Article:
See also[edit]


  1. ^ Miller, Ruth Austin (2007). The Limits of Bodily Integrity: Abortion, Adultery, and Rape Legislation in Comparative Perspective. Ashgate Publishing. ISBN 9780754683391. Retrieved 6 April 2021.
  2. ^ Communication Technology And Social Change Carolyn A. Lin, David J. Atkin – 2007
  3. ^ Civil Liberties and Human Rights Helen Fenwick, Kevin Kerrigan – 2011
  4. ^ Xenotransplantation: Ethical, Legal, Economic, Social, Cultural Brigitte E.s. Jansen, Jürgen W. Simon, Ruth Chadwick, Hermann Nys, Ursula Weisenfeld – 2008
  5. ^ Personal Autonomy, the Private Sphere and Criminal Law Peter Alldridge, Chrisje H. Brants - 2001, retrieved 29 May 2012
  6. ^ Privacy law in Australia Carolyn Doyle, Mirko Bagaric – 2005
  7. ^ Ryan v Attorney General [1965] 1 IR 294 at 295. Judgement by Kenny J: "That the general guarantee of personal rights in section 3 (1) of Art. 40 extends to rights not specified in Art. 40. One of the personal rights of the citizen protected by the general guarantee is the right to bodily integrity."
  8. ^ "Right to Bodily Integrity". 11 February 2013. Archived from the original on 11 February 2013. Retrieved 20 February 2020.
  9. ^ Judgement by the Irish Supreme Court: M (Immigration - Rights of Unborn) -v- Minister for Justice and Equality & ors, 7 March 2018.
  10. ^ "M (Immigration - Rights of Unborn) -v- Minister for Justice and Equality & ors : Judgments & Determinations : Courts Service of Ireland".
  11. ^ "(Page 14 of 44) - Bodily Integrity, Reproductive Liberty and Legal Personhood authored by Lane, Julie". Retrieved 20 February 2020.
  12. ^ "琪琪布电影网". Archived from the original on 9 August 2013. Retrieved 23 February 2013.
  13. ^ Convention on the Rights of Persons with Disabilities, Article 17
  14. ^ a b "Bodily Integrity and Security of Person". Retrieved 20 February 2020.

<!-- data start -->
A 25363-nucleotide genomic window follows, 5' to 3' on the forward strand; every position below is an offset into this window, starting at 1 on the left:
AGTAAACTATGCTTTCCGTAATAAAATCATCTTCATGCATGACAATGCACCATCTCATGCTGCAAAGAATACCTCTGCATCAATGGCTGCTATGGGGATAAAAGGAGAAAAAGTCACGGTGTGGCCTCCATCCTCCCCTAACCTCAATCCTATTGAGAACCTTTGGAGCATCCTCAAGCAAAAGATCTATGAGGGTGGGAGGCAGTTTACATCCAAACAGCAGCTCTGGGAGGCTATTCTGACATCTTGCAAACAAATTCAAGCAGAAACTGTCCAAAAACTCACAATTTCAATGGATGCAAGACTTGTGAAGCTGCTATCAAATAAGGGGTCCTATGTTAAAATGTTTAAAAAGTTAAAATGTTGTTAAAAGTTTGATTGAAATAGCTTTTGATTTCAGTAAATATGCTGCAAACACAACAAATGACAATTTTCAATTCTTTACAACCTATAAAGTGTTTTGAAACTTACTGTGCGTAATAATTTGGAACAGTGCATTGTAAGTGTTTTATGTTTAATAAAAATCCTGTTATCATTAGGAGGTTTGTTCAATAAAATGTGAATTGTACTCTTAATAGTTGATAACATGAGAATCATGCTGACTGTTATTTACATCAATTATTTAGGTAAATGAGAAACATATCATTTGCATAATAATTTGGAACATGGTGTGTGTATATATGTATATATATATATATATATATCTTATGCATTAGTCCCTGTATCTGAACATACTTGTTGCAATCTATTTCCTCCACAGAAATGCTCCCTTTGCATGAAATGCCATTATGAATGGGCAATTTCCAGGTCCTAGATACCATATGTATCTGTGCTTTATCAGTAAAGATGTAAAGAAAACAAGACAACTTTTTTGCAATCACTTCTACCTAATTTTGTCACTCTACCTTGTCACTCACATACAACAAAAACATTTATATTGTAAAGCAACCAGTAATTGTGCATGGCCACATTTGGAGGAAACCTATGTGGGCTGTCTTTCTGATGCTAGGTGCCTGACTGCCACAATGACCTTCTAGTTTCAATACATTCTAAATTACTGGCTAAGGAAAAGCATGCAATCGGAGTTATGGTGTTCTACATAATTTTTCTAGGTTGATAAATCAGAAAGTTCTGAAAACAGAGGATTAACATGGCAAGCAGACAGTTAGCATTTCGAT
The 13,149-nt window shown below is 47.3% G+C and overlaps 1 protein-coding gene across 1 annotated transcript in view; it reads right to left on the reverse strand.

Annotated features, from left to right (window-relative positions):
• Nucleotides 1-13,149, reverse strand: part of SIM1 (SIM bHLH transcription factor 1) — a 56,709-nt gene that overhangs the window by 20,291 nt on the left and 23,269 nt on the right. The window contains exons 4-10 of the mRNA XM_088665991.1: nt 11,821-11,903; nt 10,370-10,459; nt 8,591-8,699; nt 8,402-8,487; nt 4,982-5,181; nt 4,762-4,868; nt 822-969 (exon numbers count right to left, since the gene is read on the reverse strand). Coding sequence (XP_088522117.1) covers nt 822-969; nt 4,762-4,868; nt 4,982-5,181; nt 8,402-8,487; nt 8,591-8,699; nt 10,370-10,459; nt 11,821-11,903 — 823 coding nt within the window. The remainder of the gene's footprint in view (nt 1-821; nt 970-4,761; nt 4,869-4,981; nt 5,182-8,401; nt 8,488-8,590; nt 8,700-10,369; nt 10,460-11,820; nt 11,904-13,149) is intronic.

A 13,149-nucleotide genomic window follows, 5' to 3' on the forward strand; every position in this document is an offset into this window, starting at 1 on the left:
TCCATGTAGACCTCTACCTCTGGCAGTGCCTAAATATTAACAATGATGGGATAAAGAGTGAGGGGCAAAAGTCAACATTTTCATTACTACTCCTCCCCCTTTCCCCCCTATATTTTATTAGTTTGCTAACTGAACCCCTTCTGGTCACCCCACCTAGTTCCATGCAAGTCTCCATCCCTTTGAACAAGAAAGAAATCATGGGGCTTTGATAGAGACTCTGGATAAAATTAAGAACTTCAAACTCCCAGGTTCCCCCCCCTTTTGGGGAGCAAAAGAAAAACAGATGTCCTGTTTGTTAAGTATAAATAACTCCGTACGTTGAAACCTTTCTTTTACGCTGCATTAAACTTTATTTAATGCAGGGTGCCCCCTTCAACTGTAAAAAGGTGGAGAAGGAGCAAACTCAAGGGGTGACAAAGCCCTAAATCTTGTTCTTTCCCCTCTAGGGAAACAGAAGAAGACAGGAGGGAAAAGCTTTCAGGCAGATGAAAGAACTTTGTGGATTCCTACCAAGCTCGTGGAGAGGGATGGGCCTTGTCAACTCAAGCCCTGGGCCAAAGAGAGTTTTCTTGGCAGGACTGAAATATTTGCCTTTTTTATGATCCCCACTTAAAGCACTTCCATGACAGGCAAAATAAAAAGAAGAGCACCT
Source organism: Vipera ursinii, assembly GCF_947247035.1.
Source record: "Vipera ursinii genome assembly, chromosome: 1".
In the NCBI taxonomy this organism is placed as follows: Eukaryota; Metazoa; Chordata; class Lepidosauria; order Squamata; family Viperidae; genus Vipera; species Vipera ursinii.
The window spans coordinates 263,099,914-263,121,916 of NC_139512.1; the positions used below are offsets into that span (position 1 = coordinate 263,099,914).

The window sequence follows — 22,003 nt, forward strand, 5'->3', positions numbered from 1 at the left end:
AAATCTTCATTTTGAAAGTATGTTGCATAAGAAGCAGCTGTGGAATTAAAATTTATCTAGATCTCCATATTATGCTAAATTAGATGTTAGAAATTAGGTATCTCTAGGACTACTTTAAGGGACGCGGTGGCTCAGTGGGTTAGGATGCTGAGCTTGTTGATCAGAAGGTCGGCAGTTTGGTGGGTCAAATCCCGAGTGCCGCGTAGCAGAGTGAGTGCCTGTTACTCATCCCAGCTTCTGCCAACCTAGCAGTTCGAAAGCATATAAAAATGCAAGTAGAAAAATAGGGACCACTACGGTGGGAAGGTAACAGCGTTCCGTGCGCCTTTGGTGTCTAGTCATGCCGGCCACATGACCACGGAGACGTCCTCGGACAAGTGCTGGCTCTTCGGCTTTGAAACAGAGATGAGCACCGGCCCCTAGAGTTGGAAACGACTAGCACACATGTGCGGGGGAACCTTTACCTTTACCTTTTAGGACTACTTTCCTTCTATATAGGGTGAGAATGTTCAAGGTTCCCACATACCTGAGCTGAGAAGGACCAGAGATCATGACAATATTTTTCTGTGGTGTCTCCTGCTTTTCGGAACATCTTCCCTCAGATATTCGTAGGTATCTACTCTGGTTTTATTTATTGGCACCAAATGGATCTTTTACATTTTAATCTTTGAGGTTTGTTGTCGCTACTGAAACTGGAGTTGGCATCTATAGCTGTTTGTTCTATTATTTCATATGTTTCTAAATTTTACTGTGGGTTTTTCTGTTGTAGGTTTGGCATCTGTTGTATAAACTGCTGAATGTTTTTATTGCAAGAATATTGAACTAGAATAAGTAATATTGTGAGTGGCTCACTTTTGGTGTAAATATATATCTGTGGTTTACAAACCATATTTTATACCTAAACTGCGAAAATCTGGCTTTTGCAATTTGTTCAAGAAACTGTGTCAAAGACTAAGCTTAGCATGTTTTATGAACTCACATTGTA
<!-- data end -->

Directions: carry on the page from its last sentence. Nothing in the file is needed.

15. ^ Alderson, Patricia. Researching Children's Rights to Integrity in Children's Childhoods: Observed And Experienced. The Falmer Press, 1994.
  16. ^ "Overheard on Are you a 'huggy' person? Would you make a child hug?". Retrieved 20 February 2020.
  17. ^ Hetter, Katia (20 June 2012). "I don't own my child's body". CNN. Retrieved 20 February 2020.
  18. ^ "International Covenant on Civil and Political Rights". 5 July 2008. Archived from the original on 5 July 2008. Retrieved 20 February 2020.
  19. ^ a b c Nunn, Gary (20 July 2019). "Foreskin reclaimers: the 'intactivists' fighting infant male circumcision". The Guardian. London. Retrieved 4 January 2020.
  20. ^ a b c Bollinger, Dan (30 August 2006). "About Who We Are". International Coalition for Genital Integrity. Archived from the original on 6 December 2006. Retrieved 4 January 2020.
  21. ^ a b c "About NOCIRC". NOCIRC. 2018. Retrieved 4 January 2020.
  22. ^ a b c d "Genital Autonomy and Children's rights". Genital Autonomy America. San Anselmo, California. 2018. Retrieved 4 January 2020.
  23. ^ a b c d "About Us". Intact America. Tarrytown, New York. 2018. Archived from the original on 23 November 2018. Retrieved 4 January 2020.
  24. ^ a b Geisheker, John; Hill, George (February 2016). "Male Infant Circumcision: A Brief Overview of The Issues" (PDF). Doctors Opposing Circumcision. Seattle. Retrieved 4 January 2020.
  25. ^ Chapin, Georganne (7 July 2016). "5 Reasons Why LBGTQ Supporters 'Get' Intactivism". Huffington Post. Retrieved 4 January 2020.
  26. ^ Boyle, Gregory J.; Svoboda, J. Steven; Price, Christopher P.; Turner, J. Neville (2000). "Circumcision of Healthy Boys: Criminal Assault?". Journal of Law and Medicine. 7: 301–310. Retrieved 4 January 2020.
  27. ^ Denniston, George C.; et al., eds. (2006). Bodily Integrity and the Politics of Circumcision: Culture, Controversy, and Change. New York: Springer-Verlag. ISBN 978-1-4020-4915-6.